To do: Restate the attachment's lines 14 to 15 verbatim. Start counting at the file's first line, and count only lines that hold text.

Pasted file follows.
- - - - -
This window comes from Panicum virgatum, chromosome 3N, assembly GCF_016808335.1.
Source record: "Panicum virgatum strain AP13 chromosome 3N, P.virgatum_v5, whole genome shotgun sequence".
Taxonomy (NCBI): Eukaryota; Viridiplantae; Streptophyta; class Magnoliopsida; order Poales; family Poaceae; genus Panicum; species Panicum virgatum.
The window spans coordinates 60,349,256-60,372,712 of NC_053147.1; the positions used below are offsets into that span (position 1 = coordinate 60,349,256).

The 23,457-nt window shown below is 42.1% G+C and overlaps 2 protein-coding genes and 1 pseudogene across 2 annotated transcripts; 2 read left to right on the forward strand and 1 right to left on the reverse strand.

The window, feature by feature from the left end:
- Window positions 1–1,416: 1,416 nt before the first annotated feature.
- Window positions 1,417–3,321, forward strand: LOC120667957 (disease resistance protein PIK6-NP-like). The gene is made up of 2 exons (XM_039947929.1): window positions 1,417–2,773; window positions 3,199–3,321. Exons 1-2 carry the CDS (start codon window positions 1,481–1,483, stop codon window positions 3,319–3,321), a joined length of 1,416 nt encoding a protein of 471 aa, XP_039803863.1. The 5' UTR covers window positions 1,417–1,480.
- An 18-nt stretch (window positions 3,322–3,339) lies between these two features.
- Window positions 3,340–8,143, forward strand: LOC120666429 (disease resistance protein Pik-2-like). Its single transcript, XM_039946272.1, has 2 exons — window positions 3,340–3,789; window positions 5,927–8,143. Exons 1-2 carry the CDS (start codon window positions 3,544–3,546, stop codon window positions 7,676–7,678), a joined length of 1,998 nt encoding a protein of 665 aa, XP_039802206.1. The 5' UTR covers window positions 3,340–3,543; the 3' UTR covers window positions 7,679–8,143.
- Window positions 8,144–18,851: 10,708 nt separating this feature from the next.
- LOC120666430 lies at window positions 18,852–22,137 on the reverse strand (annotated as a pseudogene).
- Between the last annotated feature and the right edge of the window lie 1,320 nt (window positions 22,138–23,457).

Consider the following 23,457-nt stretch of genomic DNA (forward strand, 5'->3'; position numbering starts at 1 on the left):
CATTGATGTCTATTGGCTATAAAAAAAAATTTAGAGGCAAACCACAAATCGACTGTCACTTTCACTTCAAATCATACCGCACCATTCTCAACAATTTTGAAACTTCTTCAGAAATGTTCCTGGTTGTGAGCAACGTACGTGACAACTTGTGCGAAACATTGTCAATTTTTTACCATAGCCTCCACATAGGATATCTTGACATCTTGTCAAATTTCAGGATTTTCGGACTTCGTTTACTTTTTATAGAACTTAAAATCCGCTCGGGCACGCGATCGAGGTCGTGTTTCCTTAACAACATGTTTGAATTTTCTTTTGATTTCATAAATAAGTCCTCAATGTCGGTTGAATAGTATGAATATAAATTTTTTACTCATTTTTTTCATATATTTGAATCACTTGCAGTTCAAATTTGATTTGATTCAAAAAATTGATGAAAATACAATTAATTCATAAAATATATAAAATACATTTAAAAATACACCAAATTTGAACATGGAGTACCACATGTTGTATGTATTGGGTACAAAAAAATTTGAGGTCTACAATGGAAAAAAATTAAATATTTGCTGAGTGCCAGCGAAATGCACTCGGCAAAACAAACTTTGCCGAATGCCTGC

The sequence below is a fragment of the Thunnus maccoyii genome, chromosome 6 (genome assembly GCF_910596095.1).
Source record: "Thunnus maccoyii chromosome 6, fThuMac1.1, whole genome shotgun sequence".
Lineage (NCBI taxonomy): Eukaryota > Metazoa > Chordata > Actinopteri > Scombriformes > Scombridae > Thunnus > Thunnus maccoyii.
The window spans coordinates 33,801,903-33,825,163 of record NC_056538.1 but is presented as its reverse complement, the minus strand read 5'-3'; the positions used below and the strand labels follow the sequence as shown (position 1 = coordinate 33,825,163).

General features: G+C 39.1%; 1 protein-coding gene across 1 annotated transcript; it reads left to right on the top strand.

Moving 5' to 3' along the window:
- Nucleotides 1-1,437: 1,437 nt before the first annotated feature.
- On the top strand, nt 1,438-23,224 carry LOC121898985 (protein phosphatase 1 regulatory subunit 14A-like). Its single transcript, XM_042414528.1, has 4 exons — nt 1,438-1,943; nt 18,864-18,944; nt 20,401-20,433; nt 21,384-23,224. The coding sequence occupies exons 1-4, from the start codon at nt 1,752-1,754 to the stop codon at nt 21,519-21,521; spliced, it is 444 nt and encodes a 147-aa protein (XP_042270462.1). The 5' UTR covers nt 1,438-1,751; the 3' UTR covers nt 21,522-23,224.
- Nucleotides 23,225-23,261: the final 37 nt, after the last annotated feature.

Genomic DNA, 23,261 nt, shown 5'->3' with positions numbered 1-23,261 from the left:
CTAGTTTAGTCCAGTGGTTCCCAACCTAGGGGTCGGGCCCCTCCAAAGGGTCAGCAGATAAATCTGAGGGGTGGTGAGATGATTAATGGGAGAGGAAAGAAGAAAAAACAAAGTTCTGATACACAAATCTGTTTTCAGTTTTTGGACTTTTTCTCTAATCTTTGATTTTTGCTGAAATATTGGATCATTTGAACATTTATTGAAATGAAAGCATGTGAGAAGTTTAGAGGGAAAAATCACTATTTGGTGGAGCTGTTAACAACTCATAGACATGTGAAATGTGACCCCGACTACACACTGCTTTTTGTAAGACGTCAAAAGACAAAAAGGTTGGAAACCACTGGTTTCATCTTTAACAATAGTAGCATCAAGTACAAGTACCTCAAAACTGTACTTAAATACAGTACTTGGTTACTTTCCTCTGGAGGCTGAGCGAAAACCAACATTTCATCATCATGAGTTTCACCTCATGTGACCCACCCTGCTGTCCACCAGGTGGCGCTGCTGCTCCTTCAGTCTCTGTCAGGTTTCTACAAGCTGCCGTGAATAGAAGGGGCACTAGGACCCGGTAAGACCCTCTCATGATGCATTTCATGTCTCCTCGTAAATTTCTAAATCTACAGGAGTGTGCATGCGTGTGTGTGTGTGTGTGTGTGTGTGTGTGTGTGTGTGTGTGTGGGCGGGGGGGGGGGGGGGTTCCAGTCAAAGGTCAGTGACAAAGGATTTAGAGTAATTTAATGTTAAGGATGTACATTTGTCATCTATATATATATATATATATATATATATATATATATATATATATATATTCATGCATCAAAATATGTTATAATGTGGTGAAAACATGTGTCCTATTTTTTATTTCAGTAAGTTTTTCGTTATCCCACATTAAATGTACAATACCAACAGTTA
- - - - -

Consider the following 23,457-nt stretch of genomic DNA (forward strand, 5'->3'; position numbering starts at 1 on the left):
CATTGATGTCTATTGGCTATAAAAAAAAATTTAGAGGCAAACCACAAATCGACTGTCACTTTCACTTCAAATCATACCGCACCATTCTCAACAATTTTGAAACTTCTTCAGAAATGTTCCTGGTTGTGAGCAACGTACGTGACAACTTGTGCGAAACATTGTCAATTTTTTACCATAGCCTCCACATAGGATATCTTGACATCTTGTCAAATTTCAGGATTTTCGGACTTCGTTTACTTTTTATAGAACTTAAAATCCGCTCGGGCACGCGATCGAGGTCGTGTTTCCTTAACAACATGTTTGAATTTTCTTTTGATTTCATAAATAAGTCCTCAATGTCGGTTGAATAGTATGAATATAAATTTTTTACTCATTTTTTTCATATATTTGAATCACTTGCAGTTCAAATTTGATTTGATTCAAAAAATTGATGAAAATACAATTAATTCATAAAATATATAAAATACATTTAAAAATACACCAAATTTGAACATGGAGTACCACATGTTGTATGTATTGGGTACAAAAAAATTTGAGGTCTACAATGGAAAAAAATTAAATATTTGCTGAGTGCCAGCGAAATGCACTCGGCAAAACAAACTTTGCCGAATGCCTGC